College Football Players at Risk for High Blood Pressure
College football players may be at risk for high blood pressure just like the pros, according to a new study conducted by Massachusetts General Hospital researchers.
The study, which was published in the journal Circulation on Monday, followed 113 freshmen on Harvard University’s football team for a season. While none of the players had high blood pressure at the beginning of the season, 14 percent did at the end of the season. All of the affected players were linemen.
The study explains that while hypertension, which is a strong determinant for cardiovascular disease risk, has been documented for elite, professional football players, the risk of increased blood pressure has not been studied in college-level football players until now. “High blood pressure at any point is not a good thing because it can lead to heart disease,” says the study’s lead researcher Dr. Aaron Baggish. “Developing risk factors for heart disease is key. There are hundreds of thousands of college football players in America, so it’s important to know that they are one of the populations that needs to be under closer surveillance, especially groups like linemen who show persistently elevated blood pressure levels.”
There could be a number of reasons for the linemen’s blood pressure increases, but the increases were most likely tied to weight gain, training, and family history, Baggish says. Heavy lifting can cause spikes in blood pressure, and while some weight gain may be muscle mass from that heavy lifting, that would not change the weight gain’s effects on blood pressure. The linemen put on an average of seven pounds during the season, whereas other players on the team held a steady weight.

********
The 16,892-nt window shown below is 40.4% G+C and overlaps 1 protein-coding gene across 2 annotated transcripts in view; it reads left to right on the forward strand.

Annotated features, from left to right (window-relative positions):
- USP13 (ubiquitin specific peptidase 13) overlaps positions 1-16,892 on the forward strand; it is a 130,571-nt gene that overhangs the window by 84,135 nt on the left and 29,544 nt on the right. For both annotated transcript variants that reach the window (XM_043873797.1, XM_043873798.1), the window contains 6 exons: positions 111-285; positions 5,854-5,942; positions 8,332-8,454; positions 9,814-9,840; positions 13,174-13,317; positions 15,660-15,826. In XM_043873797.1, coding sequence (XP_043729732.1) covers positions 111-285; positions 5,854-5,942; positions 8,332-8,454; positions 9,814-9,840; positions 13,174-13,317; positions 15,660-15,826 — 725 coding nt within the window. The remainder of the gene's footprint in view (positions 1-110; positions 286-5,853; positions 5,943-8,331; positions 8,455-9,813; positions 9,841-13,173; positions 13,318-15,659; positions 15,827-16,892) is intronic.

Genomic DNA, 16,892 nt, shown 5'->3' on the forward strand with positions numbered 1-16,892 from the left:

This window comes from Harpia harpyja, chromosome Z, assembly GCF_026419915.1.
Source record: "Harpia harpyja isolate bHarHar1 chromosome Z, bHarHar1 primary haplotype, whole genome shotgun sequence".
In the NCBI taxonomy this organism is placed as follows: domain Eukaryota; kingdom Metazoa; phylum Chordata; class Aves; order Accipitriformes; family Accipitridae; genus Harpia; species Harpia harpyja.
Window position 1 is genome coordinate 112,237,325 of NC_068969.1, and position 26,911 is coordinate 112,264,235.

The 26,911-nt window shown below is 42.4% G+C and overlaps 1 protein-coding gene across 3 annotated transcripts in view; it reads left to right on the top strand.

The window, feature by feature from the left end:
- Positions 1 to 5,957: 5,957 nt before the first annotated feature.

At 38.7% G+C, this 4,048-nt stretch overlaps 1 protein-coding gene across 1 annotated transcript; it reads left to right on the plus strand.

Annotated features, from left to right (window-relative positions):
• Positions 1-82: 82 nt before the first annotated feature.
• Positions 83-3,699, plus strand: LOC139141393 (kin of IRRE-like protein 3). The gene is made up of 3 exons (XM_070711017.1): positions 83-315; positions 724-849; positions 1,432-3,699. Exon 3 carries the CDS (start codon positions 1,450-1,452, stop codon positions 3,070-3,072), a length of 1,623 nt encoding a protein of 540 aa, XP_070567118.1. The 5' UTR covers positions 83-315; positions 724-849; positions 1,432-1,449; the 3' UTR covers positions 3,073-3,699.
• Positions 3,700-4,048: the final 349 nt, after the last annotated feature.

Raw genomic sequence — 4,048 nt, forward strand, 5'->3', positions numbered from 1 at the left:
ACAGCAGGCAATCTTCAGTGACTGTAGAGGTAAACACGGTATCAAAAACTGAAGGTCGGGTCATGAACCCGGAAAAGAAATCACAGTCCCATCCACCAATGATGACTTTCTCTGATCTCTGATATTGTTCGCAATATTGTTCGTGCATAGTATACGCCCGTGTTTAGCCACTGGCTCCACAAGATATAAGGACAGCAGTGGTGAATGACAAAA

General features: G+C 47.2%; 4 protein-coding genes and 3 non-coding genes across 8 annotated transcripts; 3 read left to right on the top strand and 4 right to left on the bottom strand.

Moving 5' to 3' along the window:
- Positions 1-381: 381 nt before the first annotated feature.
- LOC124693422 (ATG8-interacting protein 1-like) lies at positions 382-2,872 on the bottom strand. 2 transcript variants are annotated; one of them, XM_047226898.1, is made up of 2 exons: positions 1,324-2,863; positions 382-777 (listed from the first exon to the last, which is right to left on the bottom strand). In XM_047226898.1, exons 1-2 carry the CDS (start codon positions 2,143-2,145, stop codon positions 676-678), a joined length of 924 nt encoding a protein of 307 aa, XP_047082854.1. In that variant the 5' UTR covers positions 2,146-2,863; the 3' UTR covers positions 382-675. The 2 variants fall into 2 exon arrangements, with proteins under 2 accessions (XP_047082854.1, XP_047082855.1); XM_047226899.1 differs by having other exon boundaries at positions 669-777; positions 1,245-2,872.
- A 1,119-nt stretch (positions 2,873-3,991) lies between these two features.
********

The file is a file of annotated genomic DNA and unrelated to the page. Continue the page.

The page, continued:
Baggish says that the take away is that college (and perhaps even high school) football players are not immune to health issues just because they are young and athletic. “We spend a lot of time thinking about screening athletes before sports, but much less time thinking about the effects that sports can have on health during and after the fact,” Baggish says. “While playing sports is a great way to prevent health problems, it may also have consequences which we need to be aware of.”
The study recommends that linemen have their blood pressure checked before and after the playing season, and that’s especially important if they have high blood pressure to begin with, if they gain weight during the season, or if their parents have high blood pressure, too. The authors also recommend developing specific intervention programs for young athletes, which may improve their cardiovascular health later in life. Dietary restrictions, medication, and weight loss programs may reduce high blood pressure.
While the study’s findings do not translate directly to other college-level sports, Baggish says that sports similar to football may also present health concerns. “At this point, we can only safely extrapolate for football players, but studies on the health of athletes from other sports are definitely necessary,” he says.